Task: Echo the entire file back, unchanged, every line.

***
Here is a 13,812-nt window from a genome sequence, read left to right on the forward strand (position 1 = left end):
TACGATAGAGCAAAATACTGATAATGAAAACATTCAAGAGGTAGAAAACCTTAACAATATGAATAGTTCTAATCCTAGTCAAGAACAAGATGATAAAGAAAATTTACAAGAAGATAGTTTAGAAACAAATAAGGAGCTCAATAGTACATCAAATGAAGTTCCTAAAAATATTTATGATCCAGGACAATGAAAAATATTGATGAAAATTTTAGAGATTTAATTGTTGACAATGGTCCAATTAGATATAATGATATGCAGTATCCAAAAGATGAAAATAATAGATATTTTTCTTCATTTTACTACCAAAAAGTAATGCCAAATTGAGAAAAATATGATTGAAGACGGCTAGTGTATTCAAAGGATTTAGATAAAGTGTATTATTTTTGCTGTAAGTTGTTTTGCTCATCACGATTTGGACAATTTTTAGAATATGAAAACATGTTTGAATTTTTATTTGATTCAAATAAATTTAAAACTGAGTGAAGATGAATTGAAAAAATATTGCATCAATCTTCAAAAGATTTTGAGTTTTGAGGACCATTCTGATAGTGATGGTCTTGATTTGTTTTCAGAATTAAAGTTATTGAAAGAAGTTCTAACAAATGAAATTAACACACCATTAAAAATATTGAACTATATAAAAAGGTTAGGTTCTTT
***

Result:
Here is a 13,812-nt window from a genome sequence, read left to right on the forward strand (position 1 = left end):
TACGATAGAGCAAAATACTGATAATGAAAACATTCAAGAGGTAGAAAACCTTAACAATATGAATAGTTCTAATCCTAGTCAAGAACAAGATGATAAAGAAAATTTACAAGAAGATAGTTTAGAAACAAATAAGGAGCTCAATAGTACATCAAATGAAGTTCCTAAAAATATTTATGATCCAGGACAATGAAAAATATTGATGAAAATTTTAGAGATTTAATTGTTGACAATGGTCCAATTAGATATAATGATATGCAGTATCCAAAAGATGAAAATAATAGATATTTTTCTTCATTTTACTACCAAAAAGTAATGCCAAATTGAGAAAAATATGATTGAAGACGGCTAGTGTATTCAAAGGATTTAGATAAAGTGTATTATTTTTGCTGTAAGTTGTTTTGCTCATCACGATTTGGACAATTTTTAGAATATGAAAACATGTTTGAATTTTTATTTGATTCAAATAAATTTAAAACTGAGTGAAGATGAATTGAAAAAATATTGCATCAATCTTCAAAAGATTTTGAGTTTTGAGGACCATTCTGATAGTGATGGTCTTGATTTGTTTTCAGAATTAAAGTTATTGAAAGAAGTTCTAACAAATGAAATTAACACACCATTAAAAATATTGAACTATATAAAAAGGTTAGGTTCTTT